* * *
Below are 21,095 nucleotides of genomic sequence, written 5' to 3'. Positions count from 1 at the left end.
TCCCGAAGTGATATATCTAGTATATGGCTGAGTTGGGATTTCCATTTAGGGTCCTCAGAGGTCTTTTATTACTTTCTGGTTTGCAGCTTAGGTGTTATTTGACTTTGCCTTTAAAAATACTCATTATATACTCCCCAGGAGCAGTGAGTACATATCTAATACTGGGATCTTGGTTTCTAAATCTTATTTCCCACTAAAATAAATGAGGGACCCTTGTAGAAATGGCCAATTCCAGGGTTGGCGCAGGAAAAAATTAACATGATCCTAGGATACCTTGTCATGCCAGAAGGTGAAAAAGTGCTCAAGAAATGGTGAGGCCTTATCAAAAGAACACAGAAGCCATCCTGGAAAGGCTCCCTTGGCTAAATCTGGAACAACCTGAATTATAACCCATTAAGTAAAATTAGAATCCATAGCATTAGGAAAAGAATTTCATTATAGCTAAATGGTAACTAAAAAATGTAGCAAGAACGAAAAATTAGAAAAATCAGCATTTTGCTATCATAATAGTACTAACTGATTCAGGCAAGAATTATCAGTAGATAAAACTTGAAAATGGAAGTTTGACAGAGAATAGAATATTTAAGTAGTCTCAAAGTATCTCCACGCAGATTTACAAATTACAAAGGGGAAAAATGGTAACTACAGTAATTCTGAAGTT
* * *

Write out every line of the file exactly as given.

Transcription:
Below are 21,095 nucleotides of genomic sequence, written 5' to 3'. Positions count from 1 at the left end.
TCCCGAAGTGATATATCTAGTATATGGCTGAGTTGGGATTTCCATTTAGGGTCCTCAGAGGTCTTTTATTACTTTCTGGTTTGCAGCTTAGGTGTTATTTGACTTTGCCTTTAAAAATACTCATTATATACTCCCCAGGAGCAGTGAGTACATATCTAATACTGGGATCTTGGTTTCTAAATCTTATTTCCCACTAAAATAAATGAGGGACCCTTGTAGAAATGGCCAATTCCAGGGTTGGCGCAGGAAAAAATTAACATGATCCTAGGATACCTTGTCATGCCAGAAGGTGAAAAAGTGCTCAAGAAATGGTGAGGCCTTATCAAAAGAACACAGAAGCCATCCTGGAAAGGCTCCCTTGGCTAAATCTGGAACAACCTGAATTATAACCCATTAAGTAAAATTAGAATCCATAGCATTAGGAAAAGAATTTCATTATAGCTAAATGGTAACTAAAAAATGTAGCAAGAACGAAAAATTAGAAAAATCAGCATTTTGCTATCATAATAGTACTAACTGATTCAGGCAAGAATTATCAGTAGATAAAACTTGAAAATGGAAGTTTGACAGAGAATAGAATATTTAAGTAGTCTCAAAGTATCTCCACGCAGATTTACAAATTACAAAGGGGAAAAATGGTAACTACAGTAATTCTGAAGTT